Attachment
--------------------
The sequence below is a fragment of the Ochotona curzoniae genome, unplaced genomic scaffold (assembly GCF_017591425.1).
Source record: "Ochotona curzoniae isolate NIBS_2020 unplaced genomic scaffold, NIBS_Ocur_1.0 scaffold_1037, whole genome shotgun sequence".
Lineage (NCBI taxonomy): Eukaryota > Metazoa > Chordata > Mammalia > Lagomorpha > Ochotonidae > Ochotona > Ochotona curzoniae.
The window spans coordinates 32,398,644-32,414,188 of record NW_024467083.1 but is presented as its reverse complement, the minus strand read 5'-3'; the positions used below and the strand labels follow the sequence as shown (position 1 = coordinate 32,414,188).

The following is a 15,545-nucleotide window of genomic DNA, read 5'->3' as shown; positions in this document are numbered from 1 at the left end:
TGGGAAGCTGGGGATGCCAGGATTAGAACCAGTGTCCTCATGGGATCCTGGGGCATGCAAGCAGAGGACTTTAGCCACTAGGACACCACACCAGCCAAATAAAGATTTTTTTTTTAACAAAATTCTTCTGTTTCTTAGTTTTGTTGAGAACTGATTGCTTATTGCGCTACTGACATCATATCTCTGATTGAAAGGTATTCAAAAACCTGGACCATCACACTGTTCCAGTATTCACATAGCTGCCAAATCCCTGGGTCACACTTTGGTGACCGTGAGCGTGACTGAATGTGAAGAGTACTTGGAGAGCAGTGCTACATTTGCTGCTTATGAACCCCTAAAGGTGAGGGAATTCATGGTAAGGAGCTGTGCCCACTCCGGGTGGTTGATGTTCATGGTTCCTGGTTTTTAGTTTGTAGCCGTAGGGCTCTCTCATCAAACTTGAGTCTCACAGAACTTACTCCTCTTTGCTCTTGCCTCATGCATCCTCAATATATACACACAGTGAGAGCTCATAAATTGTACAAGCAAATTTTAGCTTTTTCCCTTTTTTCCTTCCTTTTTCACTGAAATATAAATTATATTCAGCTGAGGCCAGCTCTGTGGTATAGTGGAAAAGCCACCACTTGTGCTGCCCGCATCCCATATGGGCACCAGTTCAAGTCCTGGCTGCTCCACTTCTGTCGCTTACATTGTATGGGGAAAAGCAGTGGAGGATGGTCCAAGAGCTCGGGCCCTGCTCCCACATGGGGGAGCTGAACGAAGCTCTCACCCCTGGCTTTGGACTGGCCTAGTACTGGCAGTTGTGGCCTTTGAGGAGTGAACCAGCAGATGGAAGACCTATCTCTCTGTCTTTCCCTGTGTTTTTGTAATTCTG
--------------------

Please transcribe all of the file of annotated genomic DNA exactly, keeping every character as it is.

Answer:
The sequence below is a fragment of the Ochotona curzoniae genome, unplaced genomic scaffold (assembly GCF_017591425.1).
Source record: "Ochotona curzoniae isolate NIBS_2020 unplaced genomic scaffold, NIBS_Ocur_1.0 scaffold_1037, whole genome shotgun sequence".
Lineage (NCBI taxonomy): Eukaryota > Metazoa > Chordata > Mammalia > Lagomorpha > Ochotonidae > Ochotona > Ochotona curzoniae.
The window spans coordinates 32,398,644-32,414,188 of record NW_024467083.1 but is presented as its reverse complement, the minus strand read 5'-3'; the positions used below and the strand labels follow the sequence as shown (position 1 = coordinate 32,414,188).

The following is a 15,545-nucleotide window of genomic DNA, read 5'->3' as shown; positions in this document are numbered from 1 at the left end:
TGGGAAGCTGGGGATGCCAGGATTAGAACCAGTGTCCTCATGGGATCCTGGGGCATGCAAGCAGAGGACTTTAGCCACTAGGACACCACACCAGCCAAATAAAGATTTTTTTTTTAACAAAATTCTTCTGTTTCTTAGTTTTGTTGAGAACTGATTGCTTATTGCGCTACTGACATCATATCTCTGATTGAAAGGTATTCAAAAACCTGGACCATCACACTGTTCCAGTATTCACATAGCTGCCAAATCCCTGGGTCACACTTTGGTGACCGTGAGCGTGACTGAATGTGAAGAGTACTTGGAGAGCAGTGCTACATTTGCTGCTTATGAACCCCTAAAGGTGAGGGAATTCATGGTAAGGAGCTGTGCCCACTCCGGGTGGTTGATGTTCATGGTTCCTGGTTTTTAGTTTGTAGCCGTAGGGCTCTCTCATCAAACTTGAGTCTCACAGAACTTACTCCTCTTTGCTCTTGCCTCATGCATCCTCAATATATACACACAGTGAGAGCTCATAAATTGTACAAGCAAATTTTAGCTTTTTCCCTTTTTTCCTTCCTTTTTCACTGAAATATAAATTATATTCAGCTGAGGCCAGCTCTGTGGTATAGTGGAAAAGCCACCACTTGTGCTGCCCGCATCCCATATGGGCACCAGTTCAAGTCCTGGCTGCTCCACTTCTGTCGCTTACATTGTATGGGGAAAAGCAGTGGAGGATGGTCCAAGAGCTCGGGCCCTGCTCCCACATGGGGGAGCTGAACGAAGCTCTCACCCCTGGCTTTGGACTGGCCTAGTACTGGCAGTTGTGGCCTTTGAGGAGTGAACCAGCAGATGGAAGACCTATCTCTCTGTCTTTCCCTGTGTTTTTGTAATTCTG